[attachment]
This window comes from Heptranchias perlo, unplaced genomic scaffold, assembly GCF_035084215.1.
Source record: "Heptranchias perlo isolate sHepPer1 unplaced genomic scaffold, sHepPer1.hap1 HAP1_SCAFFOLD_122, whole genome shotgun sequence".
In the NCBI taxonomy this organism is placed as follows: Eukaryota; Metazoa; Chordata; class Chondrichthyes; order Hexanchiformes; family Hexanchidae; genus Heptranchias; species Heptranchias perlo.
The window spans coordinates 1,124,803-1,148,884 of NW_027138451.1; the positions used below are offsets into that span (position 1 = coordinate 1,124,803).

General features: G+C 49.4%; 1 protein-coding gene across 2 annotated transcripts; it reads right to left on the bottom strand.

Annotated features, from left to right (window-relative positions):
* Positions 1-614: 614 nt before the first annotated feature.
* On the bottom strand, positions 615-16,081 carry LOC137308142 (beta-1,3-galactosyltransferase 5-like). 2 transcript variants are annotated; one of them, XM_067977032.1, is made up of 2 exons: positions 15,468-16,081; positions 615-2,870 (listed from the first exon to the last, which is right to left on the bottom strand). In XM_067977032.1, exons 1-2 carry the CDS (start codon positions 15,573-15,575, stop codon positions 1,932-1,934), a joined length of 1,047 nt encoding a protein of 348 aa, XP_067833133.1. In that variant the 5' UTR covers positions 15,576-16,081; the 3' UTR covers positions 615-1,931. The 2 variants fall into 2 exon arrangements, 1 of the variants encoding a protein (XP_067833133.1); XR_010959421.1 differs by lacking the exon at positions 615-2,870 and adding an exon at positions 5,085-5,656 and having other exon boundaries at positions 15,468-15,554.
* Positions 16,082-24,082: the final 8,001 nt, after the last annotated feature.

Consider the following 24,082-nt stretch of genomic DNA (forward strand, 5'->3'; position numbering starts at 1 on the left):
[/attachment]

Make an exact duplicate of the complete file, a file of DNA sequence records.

This window comes from Heptranchias perlo, unplaced genomic scaffold, assembly GCF_035084215.1.
Source record: "Heptranchias perlo isolate sHepPer1 unplaced genomic scaffold, sHepPer1.hap1 HAP1_SCAFFOLD_122, whole genome shotgun sequence".
In the NCBI taxonomy this organism is placed as follows: Eukaryota; Metazoa; Chordata; class Chondrichthyes; order Hexanchiformes; family Hexanchidae; genus Heptranchias; species Heptranchias perlo.
The window spans coordinates 1,124,803-1,148,884 of NW_027138451.1; the positions used below are offsets into that span (position 1 = coordinate 1,124,803).

General features: G+C 49.4%; 1 protein-coding gene across 2 annotated transcripts; it reads right to left on the bottom strand.

Annotated features, from left to right (window-relative positions):
* Positions 1-614: 614 nt before the first annotated feature.
* On the bottom strand, positions 615-16,081 carry LOC137308142 (beta-1,3-galactosyltransferase 5-like). 2 transcript variants are annotated; one of them, XM_067977032.1, is made up of 2 exons: positions 15,468-16,081; positions 615-2,870 (listed from the first exon to the last, which is right to left on the bottom strand). In XM_067977032.1, exons 1-2 carry the CDS (start codon positions 15,573-15,575, stop codon positions 1,932-1,934), a joined length of 1,047 nt encoding a protein of 348 aa, XP_067833133.1. In that variant the 5' UTR covers positions 15,576-16,081; the 3' UTR covers positions 615-1,931. The 2 variants fall into 2 exon arrangements, 1 of the variants encoding a protein (XP_067833133.1); XR_010959421.1 differs by lacking the exon at positions 615-2,870 and adding an exon at positions 5,085-5,656 and having other exon boundaries at positions 15,468-15,554.
* Positions 16,082-24,082: the final 8,001 nt, after the last annotated feature.

Consider the following 24,082-nt stretch of genomic DNA (forward strand, 5'->3'; position numbering starts at 1 on the left):